Infusion of vascular cells to treat liver cirrhosis shows promise

A new therapy that uses blood-vessel-lining cells to regenerate damaged tissue has the potential to treat liver cirrhosis.

Parasitic disease linked to HIV infection

Women diagnosed with an infectious parasitic disease prevalent in sub-Saharan Africa are at increased risk of contracting HIV.

Cornell, community partners reflect on engagement for the greater good

Provost Michael Kotlikoff led a panel of faculty and community partners Oct. 20 to discuss the benefits of collaborative work and community efforts engaging students in addressing local and global public health challenges.

Weill Cornell Medicine researcher wins Lupus Insight Prize

Dr. Virginia Pascual was awarded the Lupus Insight Prize June 15 by the Lupus Research Alliance.

We Are Weill Cornell Medicine: Dr. Tanaka Dune

Dr. Tanaka Dune, a Weill Cornell Medicine urogynecologist, helps women who have pelvic floor disorders and other ob/gyn-related issues.


3-D printed artificial gut creates realistic model for research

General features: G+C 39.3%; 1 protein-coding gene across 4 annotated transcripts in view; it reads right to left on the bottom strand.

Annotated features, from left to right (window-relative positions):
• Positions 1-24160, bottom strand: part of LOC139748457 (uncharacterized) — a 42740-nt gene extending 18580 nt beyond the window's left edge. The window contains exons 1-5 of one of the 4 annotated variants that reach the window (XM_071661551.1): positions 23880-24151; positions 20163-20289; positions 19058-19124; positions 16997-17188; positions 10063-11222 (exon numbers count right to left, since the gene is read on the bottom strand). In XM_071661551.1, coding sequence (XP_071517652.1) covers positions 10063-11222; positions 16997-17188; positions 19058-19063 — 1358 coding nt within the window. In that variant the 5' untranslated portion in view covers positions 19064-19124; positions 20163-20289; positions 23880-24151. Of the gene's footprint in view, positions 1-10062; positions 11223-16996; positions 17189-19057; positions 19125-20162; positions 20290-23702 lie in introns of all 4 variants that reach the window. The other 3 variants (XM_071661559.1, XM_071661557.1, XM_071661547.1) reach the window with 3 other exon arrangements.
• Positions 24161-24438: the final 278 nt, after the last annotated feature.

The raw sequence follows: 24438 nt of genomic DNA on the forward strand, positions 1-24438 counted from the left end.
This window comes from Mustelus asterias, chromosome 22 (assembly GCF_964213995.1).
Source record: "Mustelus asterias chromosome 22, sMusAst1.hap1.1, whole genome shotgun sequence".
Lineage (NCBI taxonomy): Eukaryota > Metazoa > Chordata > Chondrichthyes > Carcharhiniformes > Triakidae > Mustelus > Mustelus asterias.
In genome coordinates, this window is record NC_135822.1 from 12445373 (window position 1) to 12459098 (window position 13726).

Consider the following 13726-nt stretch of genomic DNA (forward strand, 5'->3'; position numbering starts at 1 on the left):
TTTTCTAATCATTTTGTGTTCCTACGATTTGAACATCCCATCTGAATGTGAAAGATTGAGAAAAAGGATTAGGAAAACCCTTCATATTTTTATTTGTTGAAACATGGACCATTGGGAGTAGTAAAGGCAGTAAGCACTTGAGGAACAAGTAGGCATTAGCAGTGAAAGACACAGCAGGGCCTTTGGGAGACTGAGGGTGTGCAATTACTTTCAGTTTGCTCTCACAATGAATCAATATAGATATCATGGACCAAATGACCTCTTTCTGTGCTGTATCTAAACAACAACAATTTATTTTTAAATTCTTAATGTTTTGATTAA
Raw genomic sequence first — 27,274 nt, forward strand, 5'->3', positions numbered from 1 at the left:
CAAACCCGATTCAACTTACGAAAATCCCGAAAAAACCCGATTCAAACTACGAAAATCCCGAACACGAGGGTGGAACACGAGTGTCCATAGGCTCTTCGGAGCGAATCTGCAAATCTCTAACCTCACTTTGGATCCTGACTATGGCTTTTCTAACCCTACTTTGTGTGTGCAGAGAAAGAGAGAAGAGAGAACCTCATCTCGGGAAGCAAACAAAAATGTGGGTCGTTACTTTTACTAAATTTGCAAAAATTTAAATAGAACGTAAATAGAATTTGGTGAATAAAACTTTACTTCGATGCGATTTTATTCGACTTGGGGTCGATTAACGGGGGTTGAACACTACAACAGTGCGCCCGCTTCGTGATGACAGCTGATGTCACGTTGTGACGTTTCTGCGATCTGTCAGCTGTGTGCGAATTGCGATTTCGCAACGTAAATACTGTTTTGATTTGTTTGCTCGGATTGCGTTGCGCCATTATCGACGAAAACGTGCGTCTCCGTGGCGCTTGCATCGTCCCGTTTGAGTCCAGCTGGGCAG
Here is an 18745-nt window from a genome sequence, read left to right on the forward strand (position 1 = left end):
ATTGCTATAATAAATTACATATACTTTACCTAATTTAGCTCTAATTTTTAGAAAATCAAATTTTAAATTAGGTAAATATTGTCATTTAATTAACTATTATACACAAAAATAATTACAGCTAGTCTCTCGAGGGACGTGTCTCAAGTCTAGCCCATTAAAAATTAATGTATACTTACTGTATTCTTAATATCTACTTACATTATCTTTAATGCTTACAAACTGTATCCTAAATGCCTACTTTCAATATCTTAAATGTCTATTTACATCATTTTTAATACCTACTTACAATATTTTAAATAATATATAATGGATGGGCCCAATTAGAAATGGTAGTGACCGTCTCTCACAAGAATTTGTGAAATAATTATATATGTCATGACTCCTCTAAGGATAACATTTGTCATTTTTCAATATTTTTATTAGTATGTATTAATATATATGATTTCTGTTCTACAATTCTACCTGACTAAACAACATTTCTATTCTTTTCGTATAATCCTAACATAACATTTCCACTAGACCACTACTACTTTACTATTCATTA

The lack of an artificial intestine that mimics conditions in real guts has limited research, until now. 

Menopause triggers changes in brain that may promote Alzheimer’s

Menopause causes metabolic changes in the brain that may increase the risk of Alzheimer’s disease, a research team says.

New findings explain how UV rays trigger skin cancer

Cornell researchers have discovered that when melanocyte stem cells accumulate a sufficient number of genetic mutations, they can become the cells where melanomas originate.

Extension helps New York farmers share harvest with hurricane victims

Cornell Cooperative Extension vegetable specialist Maire Ullrich worked with nonprofit Feeding America to put together a shipment of fruits and vegetables to be trucked to parts of Florida or Texas hit hard by recent hurricanes.